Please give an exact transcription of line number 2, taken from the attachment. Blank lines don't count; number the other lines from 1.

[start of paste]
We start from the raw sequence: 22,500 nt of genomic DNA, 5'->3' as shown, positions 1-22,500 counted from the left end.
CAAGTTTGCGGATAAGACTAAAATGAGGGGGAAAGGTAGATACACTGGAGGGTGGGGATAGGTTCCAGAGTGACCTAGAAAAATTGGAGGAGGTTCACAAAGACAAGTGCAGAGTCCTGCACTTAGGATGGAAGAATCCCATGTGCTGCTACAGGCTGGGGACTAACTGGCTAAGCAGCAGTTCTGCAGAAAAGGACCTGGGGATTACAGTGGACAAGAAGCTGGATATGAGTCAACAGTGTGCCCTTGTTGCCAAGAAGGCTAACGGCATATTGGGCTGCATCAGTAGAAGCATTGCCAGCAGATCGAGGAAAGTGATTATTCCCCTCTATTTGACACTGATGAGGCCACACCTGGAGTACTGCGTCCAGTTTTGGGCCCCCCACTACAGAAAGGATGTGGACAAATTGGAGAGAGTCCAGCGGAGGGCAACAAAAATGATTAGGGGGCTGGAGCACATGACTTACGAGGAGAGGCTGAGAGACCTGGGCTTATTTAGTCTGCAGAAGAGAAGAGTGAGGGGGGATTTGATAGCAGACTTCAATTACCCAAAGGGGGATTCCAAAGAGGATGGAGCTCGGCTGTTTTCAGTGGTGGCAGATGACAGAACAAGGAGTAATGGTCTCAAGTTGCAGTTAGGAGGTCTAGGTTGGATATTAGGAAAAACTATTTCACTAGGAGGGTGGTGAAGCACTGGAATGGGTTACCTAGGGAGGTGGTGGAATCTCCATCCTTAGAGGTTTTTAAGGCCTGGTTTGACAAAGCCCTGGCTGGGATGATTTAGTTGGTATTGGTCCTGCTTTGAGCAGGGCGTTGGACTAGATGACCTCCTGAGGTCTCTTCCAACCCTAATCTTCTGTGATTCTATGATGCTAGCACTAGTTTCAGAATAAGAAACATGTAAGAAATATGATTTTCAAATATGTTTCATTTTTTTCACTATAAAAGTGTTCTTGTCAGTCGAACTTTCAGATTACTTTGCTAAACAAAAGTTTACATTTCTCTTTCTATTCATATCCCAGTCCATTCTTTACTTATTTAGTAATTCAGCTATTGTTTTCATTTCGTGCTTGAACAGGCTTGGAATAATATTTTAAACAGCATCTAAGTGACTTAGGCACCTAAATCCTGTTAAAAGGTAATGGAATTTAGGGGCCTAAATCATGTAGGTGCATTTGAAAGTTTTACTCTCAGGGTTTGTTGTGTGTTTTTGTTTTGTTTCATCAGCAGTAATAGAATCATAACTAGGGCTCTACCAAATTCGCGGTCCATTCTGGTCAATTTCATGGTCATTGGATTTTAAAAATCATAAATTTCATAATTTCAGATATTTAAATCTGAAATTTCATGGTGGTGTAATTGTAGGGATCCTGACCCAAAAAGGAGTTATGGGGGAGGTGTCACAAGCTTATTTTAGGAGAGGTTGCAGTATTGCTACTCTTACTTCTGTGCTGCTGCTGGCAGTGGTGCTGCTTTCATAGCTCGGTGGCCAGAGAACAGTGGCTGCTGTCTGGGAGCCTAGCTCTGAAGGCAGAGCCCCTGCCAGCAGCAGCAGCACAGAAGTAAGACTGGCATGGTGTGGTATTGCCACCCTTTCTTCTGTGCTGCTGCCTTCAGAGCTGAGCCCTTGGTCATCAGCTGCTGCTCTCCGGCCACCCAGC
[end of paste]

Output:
CAAGTTTGCGGATAAGACTAAAATGAGGGGGAAAGGTAGATACACTGGAGGGTGGGGATAGGTTCCAGAGTGACCTAGAAAAATTGGAGGAGGTTCACAAAGACAAGTGCAGAGTCCTGCACTTAGGATGGAAGAATCCCATGTGCTGCTACAGGCTGGGGACTAACTGGCTAAGCAGCAGTTCTGCAGAAAAGGACCTGGGGATTACAGTGGACAAGAAGCTGGATATGAGTCAACAGTGTGCCCTTGTTGCCAAGAAGGCTAACGGCATATTGGGCTGCATCAGTAGAAGCATTGCCAGCAGATCGAGGAAAGTGATTATTCCCCTCTATTTGACACTGATGAGGCCACACCTGGAGTACTGCGTCCAGTTTTGGGCCCCCCACTACAGAAAGGATGTGGACAAATTGGAGAGAGTCCAGCGGAGGGCAACAAAAATGATTAGGGGGCTGGAGCACATGACTTACGAGGAGAGGCTGAGAGACCTGGGCTTATTTAGTCTGCAGAAGAGAAGAGTGAGGGGGGATTTGATAGCAGACTTCAATTACCCAAAGGGGGATTCCAAAGAGGATGGAGCTCGGCTGTTTTCAGTGGTGGCAGATGACAGAACAAGGAGTAATGGTCTCAAGTTGCAGTTAGGAGGTCTAGGTTGGATATTAGGAAAAACTATTTCACTAGGAGGGTGGTGAAGCACTGGAATGGGTTACCTAGGGAGGTGGTGGAATCTCCATCCTTAGAGGTTTTTAAGGCCTGGTTTGACAAAGCCCTGGCTGGGATGATTTAGTTGGTATTGGTCCTGCTTTGAGCAGGGCGTTGGACTAGATGACCTCCTGAGGTCTCTTCCAACCCTAATCTTCTGTGATTCTATGATGCTAGCACTAGTTTCAGAATAAGAAACATGTAAGAAATATGATTTTCAAATATGTTTCATTTTTTTCACTATAAAAGTGTTCTTGTCAGTCGAACTTTCAGATTACTTTGCTAAACAAAAGTTTACATTTCTCTTTCTATTCATATCCCAGTCCATTCTTTACTTATTTAGTAATTCAGCTATTGTTTTCATTTCGTGCTTGAACAGGCTTGGAATAATATTTTAAACAGCATCTAAGTGACTTAGGCACCTAAATCCTGTTAAAAGGTAATGGAATTTAGGGGCCTAAATCATGTAGGTGCATTTGAAAGTTTTACTCTCAGGGTTTGTTGTGTGTTTTTGTTTTGTTTCATCAGCAGTAATAGAATCATAACTAGGGCTCTACCAAATTCGCGGTCCATTCTGGTCAATTTCATGGTCATTGGATTTTAAAAATCATAAATTTCATAATTTCAGATATTTAAATCTGAAATTTCATGGTGGTGTAATTGTAGGGATCCTGACCCAAAAAGGAGTTATGGGGGAGGTGTCACAAGCTTATTTTAGGAGAGGTTGCAGTATTGCTACTCTTACTTCTGTGCTGCTGCTGGCAGTGGTGCTGCTTTCATAGCTCGGTGGCCAGAGAACAGTGGCTGCTGTCTGGGAGCCTAGCTCTGAAGGCAGAGCCCCTGCCAGCAGCAGCAGCACAGAAGTAAGACTGGCATGGTGTGGTATTGCCACCCTTTCTTCTGTGCTGCTGCCTTCAGAGCTGAGCCCTTGGTCATCAGCTGCTGCTCTCCGGCCACCCAGC